The UCP government has long held the Red Deer overdose prevention site in its crosshairs. A year ago, city councillor Kraymer Barnstable publicly apologized after being overheard plotting the site’s closure with a “provincial colleague.” Coincidentally, in May 2023, the UCP government transferred control of the site’s operation from Turning Point to Alberta Health Services and converted it to a mobile site.
Red Deer South UCP MLA Jason Stephan is now openly “leading the charge” against the site, encouraging his constituents to attend Monday’s city council meeting. It is a mask-off moment for this government, which has repeatedly insisted supervised consumption services are part of its ‘recovery-oriented system of care.’
Return to the graph above, focusing on the big drop in site visits near the right side. After the first quarter of 2023, when AHS took over the site, visits plummeted 40% in just six months. In that period, as many as 7,000 drug consumption events occurred in public spaces around Red Deer—or alone at home—that would have been safely inside the overdose prevention site while it was run by Turning Point.
The UCP’s position on replacing harm reduction services with abstinence-based programming is magical thinking by which rehab has the power to stop public drug use. In fact, by having no impact on drug use or drug poisoning rates amidst a public health emergency, this approach is far worse than simply a waste of money.
What should Red Deer residents do?
While Red Deer city council’s apparent inclination to close its overdose prevention site is beyond comprehension, people are right to suggest that adjustments are needed.
First, city council could find ways to reverse declining attendance at its overdose prevention site. Councillors can learn from people’s experiences in Lethbridge, where closing down a highly trafficked site led to dozens of deaths in public over the coming years—everyday people finding bodies on their way to work or school.
Meanwhile, a study published by close allies of the UCP showed that every 1,146 supervised consumption site visits could prevent one fentanyl-related death.
With 33,000 visits to the Red Deer overdose prevention site in the last year, this means closing the site could drive 28 more preventable deaths per year. Are councillors comfortable carrying that for the sake of ducking a political fight?
In fact, expanding the site’s operation to accommodate smoking would help the site reach or exceed its pre-pandemic rate of 15,000 visits per quarter**. Based on the same study by friends of the UCP, this could reduce deaths in the city by as many as 8 every year. Red Deer residents have lost between 43 and 56 neighbours to drug poisoning every year since 2020.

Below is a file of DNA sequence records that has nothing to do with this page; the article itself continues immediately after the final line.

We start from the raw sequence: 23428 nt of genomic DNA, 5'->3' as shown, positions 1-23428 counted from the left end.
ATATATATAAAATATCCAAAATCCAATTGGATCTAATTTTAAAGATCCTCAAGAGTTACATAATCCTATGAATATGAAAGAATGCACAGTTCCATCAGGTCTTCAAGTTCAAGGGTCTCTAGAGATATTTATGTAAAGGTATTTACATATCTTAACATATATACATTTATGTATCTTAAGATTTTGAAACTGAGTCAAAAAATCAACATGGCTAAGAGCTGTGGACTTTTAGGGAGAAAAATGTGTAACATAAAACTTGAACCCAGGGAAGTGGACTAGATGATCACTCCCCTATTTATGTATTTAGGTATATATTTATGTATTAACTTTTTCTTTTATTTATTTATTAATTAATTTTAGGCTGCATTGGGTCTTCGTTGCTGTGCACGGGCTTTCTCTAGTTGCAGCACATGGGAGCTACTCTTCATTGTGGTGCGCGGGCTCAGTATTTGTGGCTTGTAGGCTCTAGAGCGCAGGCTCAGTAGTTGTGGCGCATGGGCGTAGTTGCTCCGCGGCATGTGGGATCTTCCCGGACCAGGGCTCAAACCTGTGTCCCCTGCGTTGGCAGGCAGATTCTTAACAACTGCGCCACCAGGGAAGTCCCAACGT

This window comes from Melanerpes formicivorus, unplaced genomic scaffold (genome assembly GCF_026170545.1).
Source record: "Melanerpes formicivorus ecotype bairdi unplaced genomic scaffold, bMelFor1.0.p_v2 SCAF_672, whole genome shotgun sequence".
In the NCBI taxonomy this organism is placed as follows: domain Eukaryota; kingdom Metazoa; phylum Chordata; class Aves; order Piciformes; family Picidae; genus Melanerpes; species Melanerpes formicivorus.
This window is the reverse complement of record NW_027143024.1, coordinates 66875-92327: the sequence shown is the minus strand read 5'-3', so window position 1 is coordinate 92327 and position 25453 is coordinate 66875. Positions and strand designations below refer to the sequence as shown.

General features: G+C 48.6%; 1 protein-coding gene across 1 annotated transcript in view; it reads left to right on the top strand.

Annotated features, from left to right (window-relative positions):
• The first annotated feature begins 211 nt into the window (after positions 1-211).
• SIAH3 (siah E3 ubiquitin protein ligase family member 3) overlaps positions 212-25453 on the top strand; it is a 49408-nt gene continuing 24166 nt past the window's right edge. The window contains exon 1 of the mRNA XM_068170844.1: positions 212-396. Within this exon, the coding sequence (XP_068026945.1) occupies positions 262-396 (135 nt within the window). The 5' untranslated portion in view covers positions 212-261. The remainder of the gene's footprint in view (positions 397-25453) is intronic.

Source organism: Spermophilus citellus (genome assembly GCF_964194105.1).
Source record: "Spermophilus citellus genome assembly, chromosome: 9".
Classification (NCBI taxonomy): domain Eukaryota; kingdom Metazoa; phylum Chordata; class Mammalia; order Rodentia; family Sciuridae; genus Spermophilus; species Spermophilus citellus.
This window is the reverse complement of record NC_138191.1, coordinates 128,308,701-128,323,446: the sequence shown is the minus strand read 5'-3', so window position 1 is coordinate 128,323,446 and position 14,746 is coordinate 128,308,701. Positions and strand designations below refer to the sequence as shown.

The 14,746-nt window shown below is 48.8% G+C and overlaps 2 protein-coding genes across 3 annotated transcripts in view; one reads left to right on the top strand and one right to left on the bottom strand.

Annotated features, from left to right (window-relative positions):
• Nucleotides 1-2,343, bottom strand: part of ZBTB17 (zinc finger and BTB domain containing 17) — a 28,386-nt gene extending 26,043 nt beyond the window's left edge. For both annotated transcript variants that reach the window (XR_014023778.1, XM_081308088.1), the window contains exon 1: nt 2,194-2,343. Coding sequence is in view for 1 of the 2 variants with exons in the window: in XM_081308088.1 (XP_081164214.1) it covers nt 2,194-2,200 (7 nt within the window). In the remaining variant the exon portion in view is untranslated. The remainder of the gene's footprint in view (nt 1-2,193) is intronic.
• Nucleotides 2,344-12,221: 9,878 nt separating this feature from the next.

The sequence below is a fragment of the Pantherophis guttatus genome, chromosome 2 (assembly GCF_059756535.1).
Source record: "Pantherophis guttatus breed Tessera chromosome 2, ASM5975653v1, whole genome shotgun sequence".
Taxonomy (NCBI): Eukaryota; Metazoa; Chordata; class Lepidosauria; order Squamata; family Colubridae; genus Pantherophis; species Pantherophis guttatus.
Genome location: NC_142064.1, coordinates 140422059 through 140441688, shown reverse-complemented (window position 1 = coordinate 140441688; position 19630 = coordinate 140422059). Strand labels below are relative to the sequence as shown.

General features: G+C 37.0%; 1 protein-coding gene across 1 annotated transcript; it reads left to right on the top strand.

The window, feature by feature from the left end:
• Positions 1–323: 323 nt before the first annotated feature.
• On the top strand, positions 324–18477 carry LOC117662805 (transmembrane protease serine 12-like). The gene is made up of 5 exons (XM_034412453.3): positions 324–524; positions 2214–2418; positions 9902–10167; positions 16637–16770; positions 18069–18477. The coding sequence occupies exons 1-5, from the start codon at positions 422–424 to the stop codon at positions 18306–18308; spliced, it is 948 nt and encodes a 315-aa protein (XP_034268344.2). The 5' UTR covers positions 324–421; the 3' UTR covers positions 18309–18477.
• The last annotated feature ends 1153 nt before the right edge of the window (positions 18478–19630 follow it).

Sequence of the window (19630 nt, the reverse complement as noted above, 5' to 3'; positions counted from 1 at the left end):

Next—and if this seems counterintuitive, you are not alone—Red Deer residents should push hard for expanded opioid prescribing. A recent study in a top medical journal showed that all-cause deaths among people at high risk of opioid poisoning are reduced up to 91% through hydromorphone prescribing in BC. Additional peer-reviewed research shows reduced reliance on petty crime among people accessing regulated opioids that lessen the need for fentanyl.
Finally, advocate for housing and supports for the most vulnerable. Red Deer’s unhoused population jumped 140% from 144 (2018) to 334 (2022), a horrific trend largely attributable to low incomes. What many call ‘disorder’ in Red Deer’s downtown is in fact policy-driven poverty made visible. All levels of government have a role, but the Province’s attacks on disability and youth supports, and its refusal to implement rent control and other market interventions, are actively exacerbating the problem.
What do businesses and downtown residents stand to gain?
- Reduced public drug use and debris, human waste, drug poisonings in public, EMS calls, and overflowing emergency rooms.
- Increased service access by people who use drugs, community safety and health care access for everyone, and the chance for Red Deer to gallop ahead of this province in the right direction.
Update: On January 22, Red Deer city council moved to delay the debate and vote on the notice of motion to close the overdose prevention site until February 15. Read more from local outlets RD News Now and Red Deer Advocate.
*An earlier version erroneously suggested that in addition to previously operating the overdose prevention site, Turning Point also operates a shelter in Red Deer. It does not: the author accidentally mixed up Turning Point with Safe Harbour.
**An earlier version erroneously stated 15,000 visits per month in the text description. This corrected version shows 15,000 visits per quarter. All graphs remain unchanged.